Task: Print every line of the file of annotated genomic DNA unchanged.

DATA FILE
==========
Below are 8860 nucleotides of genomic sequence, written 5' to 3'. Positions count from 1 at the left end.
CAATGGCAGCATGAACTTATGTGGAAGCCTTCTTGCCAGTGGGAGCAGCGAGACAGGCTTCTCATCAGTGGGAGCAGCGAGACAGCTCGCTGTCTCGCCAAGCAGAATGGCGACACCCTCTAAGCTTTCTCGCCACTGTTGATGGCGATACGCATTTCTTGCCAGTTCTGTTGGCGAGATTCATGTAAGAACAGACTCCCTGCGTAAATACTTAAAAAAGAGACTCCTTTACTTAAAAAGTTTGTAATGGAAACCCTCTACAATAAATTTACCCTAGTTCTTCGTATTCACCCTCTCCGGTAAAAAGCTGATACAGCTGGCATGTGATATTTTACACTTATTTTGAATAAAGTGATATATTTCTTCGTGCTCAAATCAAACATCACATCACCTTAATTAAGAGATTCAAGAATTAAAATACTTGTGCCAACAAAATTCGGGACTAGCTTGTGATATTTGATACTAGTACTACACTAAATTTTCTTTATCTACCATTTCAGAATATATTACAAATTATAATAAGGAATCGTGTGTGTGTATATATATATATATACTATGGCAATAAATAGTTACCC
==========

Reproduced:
Below are 8860 nucleotides of genomic sequence, written 5' to 3'. Positions count from 1 at the left end.
CAATGGCAGCATGAACTTATGTGGAAGCCTTCTTGCCAGTGGGAGCAGCGAGACAGGCTTCTCATCAGTGGGAGCAGCGAGACAGCTCGCTGTCTCGCCAAGCAGAATGGCGACACCCTCTAAGCTTTCTCGCCACTGTTGATGGCGATACGCATTTCTTGCCAGTTCTGTTGGCGAGATTCATGTAAGAACAGACTCCCTGCGTAAATACTTAAAAAAGAGACTCCTTTACTTAAAAAGTTTGTAATGGAAACCCTCTACAATAAATTTACCCTAGTTCTTCGTATTCACCCTCTCCGGTAAAAAGCTGATACAGCTGGCATGTGATATTTTACACTTATTTTGAATAAAGTGATATATTTCTTCGTGCTCAAATCAAACATCACATCACCTTAATTAAGAGATTCAAGAATTAAAATACTTGTGCCAACAAAATTCGGGACTAGCTTGTGATATTTGATACTAGTACTACACTAAATTTTCTTTATCTACCATTTCAGAATATATTACAAATTATAATAAGGAATCGTGTGTGTGTATATATATATATATACTATGGCAATAAATAGTTACCC